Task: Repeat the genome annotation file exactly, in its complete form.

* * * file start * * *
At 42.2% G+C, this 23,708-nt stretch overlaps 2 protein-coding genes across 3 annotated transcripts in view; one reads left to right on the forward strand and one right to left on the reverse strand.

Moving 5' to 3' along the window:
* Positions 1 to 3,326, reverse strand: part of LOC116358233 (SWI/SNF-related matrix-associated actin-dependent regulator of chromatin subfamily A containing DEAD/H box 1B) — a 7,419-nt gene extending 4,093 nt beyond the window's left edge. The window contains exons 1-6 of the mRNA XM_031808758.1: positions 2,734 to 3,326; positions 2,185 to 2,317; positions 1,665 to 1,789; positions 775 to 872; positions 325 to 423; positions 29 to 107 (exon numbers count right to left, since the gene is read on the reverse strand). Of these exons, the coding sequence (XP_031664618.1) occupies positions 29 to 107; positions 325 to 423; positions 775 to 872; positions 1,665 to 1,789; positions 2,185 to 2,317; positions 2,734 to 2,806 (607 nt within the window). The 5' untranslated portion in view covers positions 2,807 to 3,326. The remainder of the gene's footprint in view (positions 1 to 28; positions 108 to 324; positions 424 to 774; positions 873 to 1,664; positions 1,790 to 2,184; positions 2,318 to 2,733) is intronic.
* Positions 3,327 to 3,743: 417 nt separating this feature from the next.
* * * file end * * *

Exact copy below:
At 42.2% G+C, this 23,708-nt stretch overlaps 2 protein-coding genes across 3 annotated transcripts in view; one reads left to right on the forward strand and one right to left on the reverse strand.

Moving 5' to 3' along the window:
* Positions 1 to 3,326, reverse strand: part of LOC116358233 (SWI/SNF-related matrix-associated actin-dependent regulator of chromatin subfamily A containing DEAD/H box 1B) — a 7,419-nt gene extending 4,093 nt beyond the window's left edge. The window contains exons 1-6 of the mRNA XM_031808758.1: positions 2,734 to 3,326; positions 2,185 to 2,317; positions 1,665 to 1,789; positions 775 to 872; positions 325 to 423; positions 29 to 107 (exon numbers count right to left, since the gene is read on the reverse strand). Of these exons, the coding sequence (XP_031664618.1) occupies positions 29 to 107; positions 325 to 423; positions 775 to 872; positions 1,665 to 1,789; positions 2,185 to 2,317; positions 2,734 to 2,806 (607 nt within the window). The 5' untranslated portion in view covers positions 2,807 to 3,326. The remainder of the gene's footprint in view (positions 1 to 28; positions 108 to 324; positions 424 to 774; positions 873 to 1,664; positions 1,790 to 2,184; positions 2,318 to 2,733) is intronic.
* Positions 3,327 to 3,743: 417 nt separating this feature from the next.